Another aspect of the invention includes production of a drive shaft tube having a relatively larger diameter for the central region and dominant region of its length and a smaller diameter tube portion at one or both ends. This provides the benefit of a larger major (central) length diameter for increased critical speed and smaller end diameter for fitting and connecting to other members. The smaller diameter end reduction is imparted by swaging, for instance rotary swaging, or preferably by push-pointing, which tapers down the O.D. to a smaller diameter at one or both ends. Push pointing is preferred because it induces less residual stress in the reduced diameter region than swaging which, in more severe reductions, can cause cracks. Push pointing, because of less harsh metal working for a given reduction, is thus preferred from the standpoint of less residual stress and less tendency to crack or induce cracks. In addition, push pointing results in much better reduced I.D. inside surface, particularly where an inside mandrel is not used. The swaged or push-pointed smaller diameter (end) portion typically has a thicker wall than the larger diameter (central) portion, and the taper transition between the larger and smaller diameters gradually thickens in wall thickness going from the larger, thinner wall diameter to the smaller, thicker wall diameter. Rotary swaging is a known technique wherein opposing dies are rapidly hammered against the O.D. of a tube to swage down the diameter to a smaller diameter. Push pointing is a known technique wherein a tube or pipe of given diameter is pushed through a tapered reducing die to neck down or reduce the initial tube diameter.
In practicing the invention with either swaging or push pointing, it can be preferred that the operation be carried out over a mandrel such that the reduced internal diameter is formed against a mandrel which can enhance surface of the reduced internal diameter and thus improve frictional fit with the mating surface of the yoke or other end member and possibly can leave some of the metal in compressive reduced residual stress which can be an advantage. The mandrel is preferably fixed laterally relative to the push point dies and tube gripper means rather than being free to float or move laterally so as to more precisely control dimensions and concentricity and metal working and movement. The mandrel can have a raised ring or band on its front end region (the end projecting into the tube) such that when the mandrel is withdrawn said raised ring bearing surface works the inside surface of the reduced diameter tube end which can provide quite good reduced end I.D. dimensional control and good surface which is important for friction fitting with the drive shaft U-joint yoke. This effect can be combined with moving the O.D. bearing surface of the push point die or dies along the reduced O.D. such that something of an ironing effect occurs as the inside mandrel and O.D. dies are moved together along the reduced O.D. in withdrawing the tube from the push point tooling.
A typical illustrative example of a tube that is end reduced by swaging or push pointing could start with a tube about 6 feet long having an O.D. of about 5 inches and a wall thickness of about 0.08 inch. The last 4 to 6 inches on each end are reduced down to an O.D. of about 4 inches with a wall thickness which may be around 0.09 or 0.095 inch. A taper of about 8° to 16° or preferably about 10° to 14° and about 11/2 to 2 inches long serves as a transition between the four-inch O.D. end region and the 5 inch O.D. central region which is roughly in the neighborhood of 5 or so feet in length. Thus, the tube after swaging or push pointing has a central region roughly ranging from about 41/2 feet to about 5 or so feet long that is about 5 inches in O.D. and, at each end, a 2 or so inch transition or taper down to a 4 inch diameter followed by a 4 to 6 inch length that is 4 inches in diameter. The wall thickness in the transition region varies from the thinner central region (about 0.08 inch thick) to the thicker end region (about 0.09 or 0.095 inch thick) If a mandrel is used, the wall thickness at the reduced end can be further controlled so as to be the same as the unreduced central region of the tube length or even thinner. In the illustrative example of the 6-foot long, 5-inch O.D. tube, using a mandrel, the end region wall thickness can be any desired thickness less than the 0.09 or 0.095 inch thickness achieved without the mandrel. The thickness at the reduced shaft end thus could be 0.085 or even 0.075 inch or any practical thickness less than the 0.09 or 0.095 inch wall achieved without a mandrel.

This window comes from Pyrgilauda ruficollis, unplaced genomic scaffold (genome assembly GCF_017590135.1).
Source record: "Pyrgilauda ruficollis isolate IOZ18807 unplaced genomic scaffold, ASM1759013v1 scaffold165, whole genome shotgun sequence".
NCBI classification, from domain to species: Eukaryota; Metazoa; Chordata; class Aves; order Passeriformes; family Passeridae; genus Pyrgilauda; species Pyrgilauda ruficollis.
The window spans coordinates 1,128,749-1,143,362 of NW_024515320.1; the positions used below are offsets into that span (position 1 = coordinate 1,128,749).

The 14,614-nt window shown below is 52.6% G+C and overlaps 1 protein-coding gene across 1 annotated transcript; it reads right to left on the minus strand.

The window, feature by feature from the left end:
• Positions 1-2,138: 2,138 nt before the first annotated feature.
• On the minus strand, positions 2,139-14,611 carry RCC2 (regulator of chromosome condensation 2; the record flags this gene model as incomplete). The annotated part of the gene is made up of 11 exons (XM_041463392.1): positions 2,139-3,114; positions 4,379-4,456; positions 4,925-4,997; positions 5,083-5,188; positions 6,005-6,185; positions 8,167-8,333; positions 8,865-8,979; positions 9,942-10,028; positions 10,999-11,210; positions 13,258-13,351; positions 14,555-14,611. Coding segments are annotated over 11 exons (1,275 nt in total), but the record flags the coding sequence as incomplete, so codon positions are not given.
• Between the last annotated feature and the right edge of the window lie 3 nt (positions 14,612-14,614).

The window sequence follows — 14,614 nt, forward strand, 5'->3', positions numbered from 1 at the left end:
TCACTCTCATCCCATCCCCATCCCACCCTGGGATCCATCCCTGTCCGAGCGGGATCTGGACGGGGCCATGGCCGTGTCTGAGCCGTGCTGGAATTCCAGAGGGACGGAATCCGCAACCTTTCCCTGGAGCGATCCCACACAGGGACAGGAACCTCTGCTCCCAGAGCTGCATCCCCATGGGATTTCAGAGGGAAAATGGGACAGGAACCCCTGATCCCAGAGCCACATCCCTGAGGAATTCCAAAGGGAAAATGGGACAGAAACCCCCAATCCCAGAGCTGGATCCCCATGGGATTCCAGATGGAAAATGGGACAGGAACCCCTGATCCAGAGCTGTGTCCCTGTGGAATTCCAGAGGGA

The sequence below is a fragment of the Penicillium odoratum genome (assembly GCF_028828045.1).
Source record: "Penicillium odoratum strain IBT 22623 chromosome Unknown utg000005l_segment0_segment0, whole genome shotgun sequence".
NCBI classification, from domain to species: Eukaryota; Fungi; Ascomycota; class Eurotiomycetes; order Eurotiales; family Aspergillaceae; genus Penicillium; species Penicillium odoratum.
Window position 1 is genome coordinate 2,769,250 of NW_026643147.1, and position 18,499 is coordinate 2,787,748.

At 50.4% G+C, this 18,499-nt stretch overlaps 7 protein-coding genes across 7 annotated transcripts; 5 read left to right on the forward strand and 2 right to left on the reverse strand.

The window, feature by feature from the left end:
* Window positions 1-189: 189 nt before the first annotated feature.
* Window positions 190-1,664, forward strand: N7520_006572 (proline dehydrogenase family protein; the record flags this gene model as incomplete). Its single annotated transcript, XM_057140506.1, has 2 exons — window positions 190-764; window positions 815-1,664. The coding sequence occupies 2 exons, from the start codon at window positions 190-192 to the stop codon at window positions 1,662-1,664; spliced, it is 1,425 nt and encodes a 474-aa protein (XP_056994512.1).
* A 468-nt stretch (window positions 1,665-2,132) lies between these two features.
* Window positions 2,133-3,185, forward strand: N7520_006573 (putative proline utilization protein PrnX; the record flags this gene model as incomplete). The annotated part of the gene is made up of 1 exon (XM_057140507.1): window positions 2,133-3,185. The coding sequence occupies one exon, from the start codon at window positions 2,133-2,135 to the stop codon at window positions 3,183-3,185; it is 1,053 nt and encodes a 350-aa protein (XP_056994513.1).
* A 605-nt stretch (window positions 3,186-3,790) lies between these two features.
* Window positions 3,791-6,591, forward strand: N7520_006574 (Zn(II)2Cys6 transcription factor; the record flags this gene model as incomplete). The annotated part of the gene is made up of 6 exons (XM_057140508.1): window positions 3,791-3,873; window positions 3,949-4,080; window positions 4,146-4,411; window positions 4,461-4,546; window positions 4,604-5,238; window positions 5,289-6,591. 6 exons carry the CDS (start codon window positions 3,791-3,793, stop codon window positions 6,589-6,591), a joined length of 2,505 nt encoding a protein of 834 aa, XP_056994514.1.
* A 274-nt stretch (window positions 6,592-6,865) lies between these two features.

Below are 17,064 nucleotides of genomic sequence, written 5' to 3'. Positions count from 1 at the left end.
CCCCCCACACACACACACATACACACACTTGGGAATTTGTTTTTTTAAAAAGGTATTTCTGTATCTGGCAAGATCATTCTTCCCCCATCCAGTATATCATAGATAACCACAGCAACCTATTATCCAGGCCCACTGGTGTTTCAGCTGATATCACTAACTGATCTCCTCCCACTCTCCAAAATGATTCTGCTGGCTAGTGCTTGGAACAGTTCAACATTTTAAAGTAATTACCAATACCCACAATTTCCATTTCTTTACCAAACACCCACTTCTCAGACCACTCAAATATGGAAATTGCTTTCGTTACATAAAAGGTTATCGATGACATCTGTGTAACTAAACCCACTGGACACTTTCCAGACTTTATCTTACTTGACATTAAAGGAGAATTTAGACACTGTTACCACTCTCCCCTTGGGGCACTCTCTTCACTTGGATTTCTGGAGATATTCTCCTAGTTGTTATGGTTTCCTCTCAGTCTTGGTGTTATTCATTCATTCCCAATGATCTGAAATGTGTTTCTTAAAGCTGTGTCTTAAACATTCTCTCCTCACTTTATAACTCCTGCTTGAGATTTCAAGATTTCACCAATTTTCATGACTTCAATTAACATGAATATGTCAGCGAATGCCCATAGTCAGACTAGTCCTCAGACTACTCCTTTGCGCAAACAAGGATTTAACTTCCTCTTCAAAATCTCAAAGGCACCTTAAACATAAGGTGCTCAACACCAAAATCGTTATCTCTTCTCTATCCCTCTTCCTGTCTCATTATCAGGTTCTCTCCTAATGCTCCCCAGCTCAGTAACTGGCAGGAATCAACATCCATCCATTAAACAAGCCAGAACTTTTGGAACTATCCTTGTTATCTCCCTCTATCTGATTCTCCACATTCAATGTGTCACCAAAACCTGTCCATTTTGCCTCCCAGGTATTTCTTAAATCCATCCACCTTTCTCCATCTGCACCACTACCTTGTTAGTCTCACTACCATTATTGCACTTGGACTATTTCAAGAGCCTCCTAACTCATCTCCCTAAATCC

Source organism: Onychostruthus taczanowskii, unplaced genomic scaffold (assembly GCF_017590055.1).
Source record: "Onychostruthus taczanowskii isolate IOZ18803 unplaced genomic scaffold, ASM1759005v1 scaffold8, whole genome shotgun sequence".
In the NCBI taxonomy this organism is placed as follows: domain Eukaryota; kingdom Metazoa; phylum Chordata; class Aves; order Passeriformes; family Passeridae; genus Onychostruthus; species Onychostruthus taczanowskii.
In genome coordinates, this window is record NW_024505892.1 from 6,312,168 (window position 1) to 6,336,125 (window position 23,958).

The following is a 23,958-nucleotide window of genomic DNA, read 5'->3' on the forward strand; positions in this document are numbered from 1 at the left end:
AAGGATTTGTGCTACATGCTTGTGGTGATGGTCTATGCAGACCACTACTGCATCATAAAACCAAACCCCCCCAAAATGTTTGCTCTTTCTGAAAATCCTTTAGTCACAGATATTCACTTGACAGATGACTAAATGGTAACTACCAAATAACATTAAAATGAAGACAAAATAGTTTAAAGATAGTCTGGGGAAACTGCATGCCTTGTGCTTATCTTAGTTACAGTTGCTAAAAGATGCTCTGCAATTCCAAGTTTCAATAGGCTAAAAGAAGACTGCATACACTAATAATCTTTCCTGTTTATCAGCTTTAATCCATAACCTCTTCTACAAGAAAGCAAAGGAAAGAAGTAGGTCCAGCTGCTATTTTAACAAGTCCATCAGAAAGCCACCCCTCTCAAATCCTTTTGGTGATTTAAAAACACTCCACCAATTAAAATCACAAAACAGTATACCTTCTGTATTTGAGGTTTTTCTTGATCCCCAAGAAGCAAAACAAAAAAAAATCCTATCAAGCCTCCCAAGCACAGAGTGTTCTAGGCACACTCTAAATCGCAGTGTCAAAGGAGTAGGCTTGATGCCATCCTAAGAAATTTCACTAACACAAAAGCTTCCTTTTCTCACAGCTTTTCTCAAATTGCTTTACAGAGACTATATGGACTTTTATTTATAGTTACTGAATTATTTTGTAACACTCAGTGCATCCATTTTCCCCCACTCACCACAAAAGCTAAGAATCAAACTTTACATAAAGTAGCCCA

Another aspect affecting wall thickness at an end region of the drive shaft is to thicken a tube end as described earlier, for instance as described in U.S. Pat. No. 4,527,798, and then push point the tube to reduce the diameter of that same tube end region. These operations can combine to make the reduced diameter tube end wall fairly thick compared to the starting tube wall thickness.
The swaging or push-pointing tube end reduction is preferably done after solution heat treatment and quenching such that the drive shaft can be artificially aged after swaging. After solution heat treating, the tube is drastically quenched in cold water or it can be subjected to a controlled quench to reduce distortion of the tube such as by using means to slightly retard the rate of cooling, such as by quenching in warm water, for instance water at a temperature within around 120° to 180° F., or by using chemical quench rate additives such as polyalkylene glycol in an amount of 10% or 15% to about 30% or 40% in water at roughly room or slightly elevated temperature, such as 90° to 110° F. Another quench approach is to use water containing carbon dioxide, for example carbonated water. These procedures can lower residual stresses and thus reduce the amount of distortion to be corrected later. The strength loss, if any, that may result from the use of a retarded quench can be reduced or minimized by carefully controlling the quench conditions so as to quench at a slightly reduced rate but not a grossly reduced quench rate.